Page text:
"You must not cross-examine counsel," said he. "But, if it will be any comfort to you, I'll say this much, there was just a shadow of doubt, and Tollemache certainly let a chance slip. If I had defended your friend, I would have insisted on a postponement of the trial until this Arthur Wardlaw" (looking at his note-book) "could be examined, either in court or otherwise, if he was really dying. Is he dead, do you know?"
"I thought not. Sick witnesses are often at death's door; but I never knew one pass the threshold. Ha! ha! The trial ought to have been postponed till he got well. If a judge refused me a postponement in such a case, I would make him so odious to the jury that the prisoner would get a verdict in spite of his teeth."
"Then you think he was badly defended?"
"No; that is saying a great deal more than I could justify. But there are counsel who trust too much to their powers of reasoning, and underrate a chink in the evidence pro or con. Practice, and a few back-falls, cure them of that."
Mr. Hennessy uttered this general observation with a certain change of tone, which showed he thought he had said as much or more than his visitor had any right to expect from him; and she therefore left him, repeating her thanks. She went home, pondering on every word he had said, and entered it all in her journal, with the remark: "How strange! the first doubt of Robert's guilt comes to me from the lawyer who caused him to be found guilty. He calls it the shadow of a doubt."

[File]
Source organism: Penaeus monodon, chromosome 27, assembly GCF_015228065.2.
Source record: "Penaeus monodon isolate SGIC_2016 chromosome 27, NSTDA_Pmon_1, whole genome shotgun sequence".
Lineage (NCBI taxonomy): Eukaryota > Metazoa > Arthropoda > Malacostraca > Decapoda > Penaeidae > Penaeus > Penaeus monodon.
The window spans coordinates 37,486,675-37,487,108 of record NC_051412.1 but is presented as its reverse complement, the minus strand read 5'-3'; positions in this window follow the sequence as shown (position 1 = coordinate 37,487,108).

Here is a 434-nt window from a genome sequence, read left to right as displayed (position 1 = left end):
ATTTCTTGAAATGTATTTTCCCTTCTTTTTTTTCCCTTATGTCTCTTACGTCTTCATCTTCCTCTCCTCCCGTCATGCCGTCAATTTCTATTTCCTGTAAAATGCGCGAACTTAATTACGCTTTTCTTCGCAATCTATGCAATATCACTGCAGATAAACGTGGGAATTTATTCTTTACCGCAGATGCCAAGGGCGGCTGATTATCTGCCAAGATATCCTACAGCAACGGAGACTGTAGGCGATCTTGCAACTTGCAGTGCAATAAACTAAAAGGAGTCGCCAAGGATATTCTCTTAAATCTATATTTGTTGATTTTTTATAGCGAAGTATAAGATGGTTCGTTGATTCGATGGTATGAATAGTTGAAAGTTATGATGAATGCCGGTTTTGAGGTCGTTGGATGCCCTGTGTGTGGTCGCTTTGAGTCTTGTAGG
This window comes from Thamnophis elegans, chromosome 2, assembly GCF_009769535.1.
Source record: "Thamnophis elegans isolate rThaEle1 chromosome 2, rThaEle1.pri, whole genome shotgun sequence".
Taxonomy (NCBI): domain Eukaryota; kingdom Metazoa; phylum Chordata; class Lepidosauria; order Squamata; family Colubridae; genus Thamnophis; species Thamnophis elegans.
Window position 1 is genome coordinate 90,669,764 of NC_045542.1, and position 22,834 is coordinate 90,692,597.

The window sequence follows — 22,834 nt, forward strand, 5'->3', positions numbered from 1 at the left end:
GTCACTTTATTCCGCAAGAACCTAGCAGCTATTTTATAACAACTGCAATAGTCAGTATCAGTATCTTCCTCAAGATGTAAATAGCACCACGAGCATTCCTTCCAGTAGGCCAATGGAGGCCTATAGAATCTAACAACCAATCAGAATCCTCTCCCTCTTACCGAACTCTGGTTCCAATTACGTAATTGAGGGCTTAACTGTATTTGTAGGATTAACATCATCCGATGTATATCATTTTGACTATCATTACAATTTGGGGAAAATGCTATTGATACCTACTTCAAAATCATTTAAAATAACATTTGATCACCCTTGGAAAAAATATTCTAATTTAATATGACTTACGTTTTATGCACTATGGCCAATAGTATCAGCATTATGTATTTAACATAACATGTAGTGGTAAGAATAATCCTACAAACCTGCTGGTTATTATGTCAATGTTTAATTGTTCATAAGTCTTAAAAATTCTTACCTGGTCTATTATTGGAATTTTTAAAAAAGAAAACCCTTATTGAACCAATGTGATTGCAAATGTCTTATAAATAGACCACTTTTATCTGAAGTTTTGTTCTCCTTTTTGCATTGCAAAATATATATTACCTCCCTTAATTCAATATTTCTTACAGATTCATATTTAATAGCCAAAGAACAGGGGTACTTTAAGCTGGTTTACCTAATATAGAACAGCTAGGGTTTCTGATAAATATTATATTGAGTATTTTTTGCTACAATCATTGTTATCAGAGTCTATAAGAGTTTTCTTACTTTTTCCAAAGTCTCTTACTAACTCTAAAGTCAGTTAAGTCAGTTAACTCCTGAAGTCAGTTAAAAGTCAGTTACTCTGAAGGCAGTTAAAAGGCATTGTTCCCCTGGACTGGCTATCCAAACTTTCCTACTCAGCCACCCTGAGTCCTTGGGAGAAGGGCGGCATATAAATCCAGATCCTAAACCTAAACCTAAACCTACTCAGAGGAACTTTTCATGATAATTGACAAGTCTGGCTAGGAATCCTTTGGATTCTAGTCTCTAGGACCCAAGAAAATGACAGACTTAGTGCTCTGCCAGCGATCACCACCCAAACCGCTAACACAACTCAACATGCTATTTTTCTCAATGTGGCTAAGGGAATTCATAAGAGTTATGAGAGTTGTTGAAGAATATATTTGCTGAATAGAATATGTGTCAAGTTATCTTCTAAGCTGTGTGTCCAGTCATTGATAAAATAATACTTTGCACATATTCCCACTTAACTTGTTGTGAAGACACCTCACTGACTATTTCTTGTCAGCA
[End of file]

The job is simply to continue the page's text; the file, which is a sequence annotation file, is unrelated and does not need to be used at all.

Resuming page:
That very evening, Mr. Freshfield had the courtesy to send her by messenger the name and address of the solicitor who had defended Robert Penfold, Lovejoy & James, Lincoln's Inn Fields. She called on them, and sent in her card. She was kept waiting a long time in the outer office, and felt ashamed, and sick at heart, seated among young clerks. At last she was admitted, and told Mr. Lovejoy she and her father, General Rolleston, were much interested in a late client of his, Mr. Robert Penfold; and would he be kind enough to let her see the brief for the defense?
"Are you a relation of the Penfolds, madam?"
"No, sir," said Helen blushing.